Stratospheric fluorine species have accumulated faster in the Northern Hemisphere over the past two decades reflecting interhemispheric differences in the Brewer-Dobson transport circulation.
A new look at turbulent processes has improved the prediction of hurricane rapid intensification by properly accounting for the unique environment of a hurricane eyewall.
Researchers uncover how black carbon evolves from hydrophobic particles to cloud nucleation sites, eventually removing the heat-absorbing particles from the sky.
The first time series of bi-weekly dust concentrations measured in-situ across the remote Atlantic Ocean.
Aerosol observations from EPIC—a sensor aboard a satellite—align well with ground- and aircraft-based data, including measurements of smoke plumes produced by recent megafires.
How does a large volcanic cloud get into the stratosphere? Scientists model how volcanic debris injected into the lower stratosphere can be lofted high into the middle stratosphere.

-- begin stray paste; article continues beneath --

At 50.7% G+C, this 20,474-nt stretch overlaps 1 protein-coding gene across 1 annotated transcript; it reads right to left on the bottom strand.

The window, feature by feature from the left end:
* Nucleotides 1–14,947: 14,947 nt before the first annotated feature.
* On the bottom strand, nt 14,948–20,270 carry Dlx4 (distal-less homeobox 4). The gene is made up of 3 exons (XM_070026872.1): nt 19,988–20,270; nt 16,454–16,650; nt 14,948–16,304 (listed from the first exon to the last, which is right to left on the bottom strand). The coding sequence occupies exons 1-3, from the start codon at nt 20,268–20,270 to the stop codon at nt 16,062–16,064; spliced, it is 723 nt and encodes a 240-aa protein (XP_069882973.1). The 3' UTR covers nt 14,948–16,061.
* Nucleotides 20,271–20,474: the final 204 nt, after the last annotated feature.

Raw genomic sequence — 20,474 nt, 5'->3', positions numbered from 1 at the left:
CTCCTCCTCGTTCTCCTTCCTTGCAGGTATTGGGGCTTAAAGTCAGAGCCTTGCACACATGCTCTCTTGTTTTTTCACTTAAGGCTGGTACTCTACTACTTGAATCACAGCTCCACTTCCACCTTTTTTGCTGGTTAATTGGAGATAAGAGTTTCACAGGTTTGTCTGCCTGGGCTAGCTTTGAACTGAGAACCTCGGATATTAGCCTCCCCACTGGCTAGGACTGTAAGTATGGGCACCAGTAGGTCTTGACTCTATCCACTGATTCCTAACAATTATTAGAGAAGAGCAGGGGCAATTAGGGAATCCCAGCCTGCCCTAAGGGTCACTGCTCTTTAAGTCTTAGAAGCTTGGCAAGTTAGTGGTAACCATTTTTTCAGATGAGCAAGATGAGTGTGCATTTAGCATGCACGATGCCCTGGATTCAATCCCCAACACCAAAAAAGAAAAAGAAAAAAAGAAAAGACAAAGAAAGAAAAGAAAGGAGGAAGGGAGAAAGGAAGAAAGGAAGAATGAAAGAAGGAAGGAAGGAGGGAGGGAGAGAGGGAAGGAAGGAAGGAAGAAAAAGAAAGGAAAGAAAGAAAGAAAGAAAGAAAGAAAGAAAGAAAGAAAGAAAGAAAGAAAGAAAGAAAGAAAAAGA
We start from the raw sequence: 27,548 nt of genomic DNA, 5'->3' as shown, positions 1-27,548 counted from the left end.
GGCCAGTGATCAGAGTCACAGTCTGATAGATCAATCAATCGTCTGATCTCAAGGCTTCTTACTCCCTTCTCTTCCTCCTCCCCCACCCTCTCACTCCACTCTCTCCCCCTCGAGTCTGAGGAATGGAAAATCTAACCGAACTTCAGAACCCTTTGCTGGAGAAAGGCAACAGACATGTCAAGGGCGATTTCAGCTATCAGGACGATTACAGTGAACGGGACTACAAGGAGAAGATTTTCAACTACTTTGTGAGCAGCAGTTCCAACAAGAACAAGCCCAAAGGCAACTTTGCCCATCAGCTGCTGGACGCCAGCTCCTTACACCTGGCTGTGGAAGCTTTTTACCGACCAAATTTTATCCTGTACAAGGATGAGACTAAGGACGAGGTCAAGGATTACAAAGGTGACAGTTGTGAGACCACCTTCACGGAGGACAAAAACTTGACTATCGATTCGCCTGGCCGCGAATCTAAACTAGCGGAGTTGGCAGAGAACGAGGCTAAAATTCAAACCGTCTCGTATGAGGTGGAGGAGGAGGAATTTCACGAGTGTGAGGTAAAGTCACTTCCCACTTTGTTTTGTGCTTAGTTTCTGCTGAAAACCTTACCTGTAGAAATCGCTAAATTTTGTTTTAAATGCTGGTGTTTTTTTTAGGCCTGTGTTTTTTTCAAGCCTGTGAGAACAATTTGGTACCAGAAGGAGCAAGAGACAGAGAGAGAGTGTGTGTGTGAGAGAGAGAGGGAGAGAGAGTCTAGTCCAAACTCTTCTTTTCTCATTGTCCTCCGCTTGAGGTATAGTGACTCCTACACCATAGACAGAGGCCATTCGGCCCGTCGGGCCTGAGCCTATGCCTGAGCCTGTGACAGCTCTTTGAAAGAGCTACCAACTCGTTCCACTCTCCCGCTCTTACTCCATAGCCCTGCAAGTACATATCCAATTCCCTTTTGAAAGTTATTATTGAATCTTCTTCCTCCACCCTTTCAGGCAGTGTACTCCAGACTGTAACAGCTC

Wildfires release pollutants that harm human health. Quality satellite monitoring can help track these pollutants and predict where they may become health hazards.
In a coordinated monitoring effort, scientists have uncovered the timing and triggering of high-energy lightning events in the sky.
Nuevos datos de exploración con aeronaves muestran que aunque la química atmosférica sobre regiones oceánicas remotas es una fuente considerable de producción de metanol, la emisión neta de metanol del océano es menor.